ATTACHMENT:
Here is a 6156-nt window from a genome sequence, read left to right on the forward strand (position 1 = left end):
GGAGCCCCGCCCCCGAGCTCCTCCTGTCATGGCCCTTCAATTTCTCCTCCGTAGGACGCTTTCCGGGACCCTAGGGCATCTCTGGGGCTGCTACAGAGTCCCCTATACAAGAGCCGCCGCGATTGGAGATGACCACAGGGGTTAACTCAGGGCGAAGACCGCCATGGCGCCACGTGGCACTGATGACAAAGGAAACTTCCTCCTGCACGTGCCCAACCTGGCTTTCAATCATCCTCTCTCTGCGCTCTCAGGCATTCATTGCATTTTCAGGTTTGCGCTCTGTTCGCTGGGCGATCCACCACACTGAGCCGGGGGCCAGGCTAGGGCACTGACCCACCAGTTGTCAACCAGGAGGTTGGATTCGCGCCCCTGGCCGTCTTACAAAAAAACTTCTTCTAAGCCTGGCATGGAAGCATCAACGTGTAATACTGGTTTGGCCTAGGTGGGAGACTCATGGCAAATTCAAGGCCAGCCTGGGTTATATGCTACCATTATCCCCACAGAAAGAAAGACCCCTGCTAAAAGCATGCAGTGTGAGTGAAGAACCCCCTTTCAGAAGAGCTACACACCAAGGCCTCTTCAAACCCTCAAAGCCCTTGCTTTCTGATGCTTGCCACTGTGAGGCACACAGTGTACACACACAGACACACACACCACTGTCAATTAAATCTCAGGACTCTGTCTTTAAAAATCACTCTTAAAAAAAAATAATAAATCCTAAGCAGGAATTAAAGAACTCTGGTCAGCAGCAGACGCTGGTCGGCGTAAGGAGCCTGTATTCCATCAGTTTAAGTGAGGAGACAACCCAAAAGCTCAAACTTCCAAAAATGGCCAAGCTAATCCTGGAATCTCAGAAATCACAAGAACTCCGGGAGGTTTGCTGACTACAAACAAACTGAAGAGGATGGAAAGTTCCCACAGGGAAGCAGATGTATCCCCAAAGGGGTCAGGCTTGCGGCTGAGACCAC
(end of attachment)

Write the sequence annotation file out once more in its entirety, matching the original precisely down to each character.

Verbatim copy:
Here is a 6156-nt window from a genome sequence, read left to right on the forward strand (position 1 = left end):
GGAGCCCCGCCCCCGAGCTCCTCCTGTCATGGCCCTTCAATTTCTCCTCCGTAGGACGCTTTCCGGGACCCTAGGGCATCTCTGGGGCTGCTACAGAGTCCCCTATACAAGAGCCGCCGCGATTGGAGATGACCACAGGGGTTAACTCAGGGCGAAGACCGCCATGGCGCCACGTGGCACTGATGACAAAGGAAACTTCCTCCTGCACGTGCCCAACCTGGCTTTCAATCATCCTCTCTCTGCGCTCTCAGGCATTCATTGCATTTTCAGGTTTGCGCTCTGTTCGCTGGGCGATCCACCACACTGAGCCGGGGGCCAGGCTAGGGCACTGACCCACCAGTTGTCAACCAGGAGGTTGGATTCGCGCCCCTGGCCGTCTTACAAAAAAACTTCTTCTAAGCCTGGCATGGAAGCATCAACGTGTAATACTGGTTTGGCCTAGGTGGGAGACTCATGGCAAATTCAAGGCCAGCCTGGGTTATATGCTACCATTATCCCCACAGAAAGAAAGACCCCTGCTAAAAGCATGCAGTGTGAGTGAAGAACCCCCTTTCAGAAGAGCTACACACCAAGGCCTCTTCAAACCCTCAAAGCCCTTGCTTTCTGATGCTTGCCACTGTGAGGCACACAGTGTACACACACAGACACACACACCACTGTCAATTAAATCTCAGGACTCTGTCTTTAAAAATCACTCTTAAAAAAAAATAATAAATCCTAAGCAGGAATTAAAGAACTCTGGTCAGCAGCAGACGCTGGTCGGCGTAAGGAGCCTGTATTCCATCAGTTTAAGTGAGGAGACAACCCAAAAGCTCAAACTTCCAAAAATGGCCAAGCTAATCCTGGAATCTCAGAAATCACAAGAACTCCGGGAGGTTTGCTGACTACAAACAAACTGAAGAGGATGGAAAGTTCCCACAGGGAAGCAGATGTATCCCCAAAGGGGTCAGGCTTGCGGCTGAGACCAC